NJ Politics Digest: Analysis Finds Murphy’s Agenda Needs New Taxes to Move Forward

Phil Murphy

New Jersey Gov. Phil Murphy. Flickr/Phil Murphy for Governor

Gov. Phil Murphy has long touted his progressive agenda by saying he wants New Jersey to be an East Coast version of California.

But the problem is, some say, that New Jersey’s finances are nothing like those in the Golden State.

Without a strong economy like California, the state can’t afford Murphy’s agenda without asking residents to pay more, experts say in a story in the Record.

An analysis by the USA Network finds that Murphy’s plan to finance his dream projects, as well as correct the state’s long-standing financial problems, by fostering economic growth in the struggling state will not work. State funding will fall “at least $300 million short—and potentially much more—of what he needs next year to cover pledged funding for schools, public employee pensions and other priorities,” the story in the Record notes.

That leaves Murphy facing a choice—either scale back his plans or raise taxes, the report said. This comes as legislative leaders in his own party have said the state needs to look at reducing, not increasing, state spending and have vowed to resist further tax increases.

Murphy has shown no inclination to bring his plans into line with the financial realities of a state that already bears one of the highest tax burdens in the nation. He’s already signaled his desire to undo a small cut in the state sales tax passed when the legislature approved a massive 23-cent per gallon 2016 increase in the state gas tax.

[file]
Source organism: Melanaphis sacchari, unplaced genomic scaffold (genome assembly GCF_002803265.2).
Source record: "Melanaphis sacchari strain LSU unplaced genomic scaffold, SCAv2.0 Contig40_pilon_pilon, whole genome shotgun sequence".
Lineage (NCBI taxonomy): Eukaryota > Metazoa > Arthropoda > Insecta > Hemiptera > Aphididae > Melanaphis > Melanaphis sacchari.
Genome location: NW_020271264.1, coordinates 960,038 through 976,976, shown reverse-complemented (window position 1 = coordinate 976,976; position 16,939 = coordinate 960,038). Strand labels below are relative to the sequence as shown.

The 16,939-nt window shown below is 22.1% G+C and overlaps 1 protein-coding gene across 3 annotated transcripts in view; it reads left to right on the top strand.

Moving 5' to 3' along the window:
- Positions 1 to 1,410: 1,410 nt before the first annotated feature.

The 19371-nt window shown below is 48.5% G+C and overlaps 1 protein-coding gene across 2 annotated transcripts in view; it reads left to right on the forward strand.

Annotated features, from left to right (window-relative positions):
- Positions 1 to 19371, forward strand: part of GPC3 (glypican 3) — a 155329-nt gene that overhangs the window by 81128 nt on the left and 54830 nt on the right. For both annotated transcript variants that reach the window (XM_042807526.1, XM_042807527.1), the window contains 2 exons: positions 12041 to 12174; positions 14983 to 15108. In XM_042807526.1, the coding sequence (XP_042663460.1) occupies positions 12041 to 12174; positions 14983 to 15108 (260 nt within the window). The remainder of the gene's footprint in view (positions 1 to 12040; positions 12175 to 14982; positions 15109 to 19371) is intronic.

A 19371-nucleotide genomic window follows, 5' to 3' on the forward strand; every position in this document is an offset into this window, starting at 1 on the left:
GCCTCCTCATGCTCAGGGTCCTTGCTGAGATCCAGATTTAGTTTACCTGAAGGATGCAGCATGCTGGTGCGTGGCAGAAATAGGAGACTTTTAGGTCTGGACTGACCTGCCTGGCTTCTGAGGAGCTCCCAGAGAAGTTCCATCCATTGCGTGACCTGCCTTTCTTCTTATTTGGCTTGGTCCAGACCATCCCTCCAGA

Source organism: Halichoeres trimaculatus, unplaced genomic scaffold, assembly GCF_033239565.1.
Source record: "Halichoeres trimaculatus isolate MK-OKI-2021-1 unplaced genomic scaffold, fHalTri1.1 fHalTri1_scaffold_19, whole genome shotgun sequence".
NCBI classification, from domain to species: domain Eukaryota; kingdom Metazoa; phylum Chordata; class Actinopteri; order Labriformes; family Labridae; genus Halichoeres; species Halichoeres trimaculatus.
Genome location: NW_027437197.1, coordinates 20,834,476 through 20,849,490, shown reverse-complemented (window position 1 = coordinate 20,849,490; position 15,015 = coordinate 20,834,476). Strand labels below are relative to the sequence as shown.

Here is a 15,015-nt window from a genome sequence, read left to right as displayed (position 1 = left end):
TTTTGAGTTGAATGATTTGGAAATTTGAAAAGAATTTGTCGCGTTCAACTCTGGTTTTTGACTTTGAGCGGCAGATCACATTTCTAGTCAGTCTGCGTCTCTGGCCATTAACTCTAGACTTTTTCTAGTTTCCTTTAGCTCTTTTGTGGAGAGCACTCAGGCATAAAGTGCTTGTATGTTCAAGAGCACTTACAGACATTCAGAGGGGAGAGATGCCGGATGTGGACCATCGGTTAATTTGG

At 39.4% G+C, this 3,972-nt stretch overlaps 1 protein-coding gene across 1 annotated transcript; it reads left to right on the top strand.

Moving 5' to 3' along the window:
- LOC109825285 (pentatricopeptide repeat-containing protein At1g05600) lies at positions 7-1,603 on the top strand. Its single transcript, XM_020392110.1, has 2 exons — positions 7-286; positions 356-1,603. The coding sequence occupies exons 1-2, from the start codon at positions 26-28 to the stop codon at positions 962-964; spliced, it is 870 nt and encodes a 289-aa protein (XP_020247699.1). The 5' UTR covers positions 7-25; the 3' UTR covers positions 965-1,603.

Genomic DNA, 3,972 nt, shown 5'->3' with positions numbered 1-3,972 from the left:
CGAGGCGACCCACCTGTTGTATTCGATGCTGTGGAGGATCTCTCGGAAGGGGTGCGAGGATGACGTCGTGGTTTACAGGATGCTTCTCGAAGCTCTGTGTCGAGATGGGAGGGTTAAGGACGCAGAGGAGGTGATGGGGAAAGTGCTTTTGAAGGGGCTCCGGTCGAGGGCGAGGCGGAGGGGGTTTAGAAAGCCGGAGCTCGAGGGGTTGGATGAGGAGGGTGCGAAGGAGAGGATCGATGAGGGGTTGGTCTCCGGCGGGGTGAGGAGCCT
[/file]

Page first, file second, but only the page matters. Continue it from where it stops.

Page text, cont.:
The governor claims residents really won’t notice or mind seeing the sales tax increase back to seven percent from 6.25 percent. Murphy, last month, also approved raising the gas tax an additional 4.3 cents, bringing New Jersey’s gas tax among the highest in the nation. The governor said the hike “is what it is” and was necessary under a state law he said was ignored by his predecessor, Republican Gov. Chris Christie, who resisted further raising the gas tax.

As the Record report notes, while Murphy claims the state can achieve $2 to $3 billion in revenue from economic growth, the state has never managed to add $2 billion in revenue at any point in the past decade.

Based on historical evidence, the best Murphy can expect is growth of little over $1 billion, the report said. Even with new taxes from sports betting and legalizing marijuana, the state will have no choice but to raise taxes, scale back Murphy’s plans, or look for other cost savings, such as those proposed by a panel convened by Senate President Steve Sweeney to recommend a way out of the state’s fiscal problems. Those fixes include revising the pension and benefit systems for the state’s unionized employees. Murphy, however, is a strong supporter of the unions and unlikely to go along with efforts to bring those benefits into line with those of private-sector employees.

Murphy, who campaigned on a pledge to help the state’s struggling middle class, has contended residents won’t mind paying additional taxes if they feel they are getting their money’s worth. Sweeney, however, has said the governor, needs to understand that New Jersey’s middle class comprises more than the 20 percent of state residents who belong to public workers’ unions.

 

Quote of the Day: “Phil Murphy wants to spend like he’s got a California economy… you can’t spend like California unless you earn like California.” — Seton Hall political science professor Matthew Hale, on the fiscal realities confronting Gov. Phil Murphy’s ambitious progressive agenda.

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NJ Politics Digest: Analysis Finds Murphy’s Agenda Needs New Taxes to Move Forward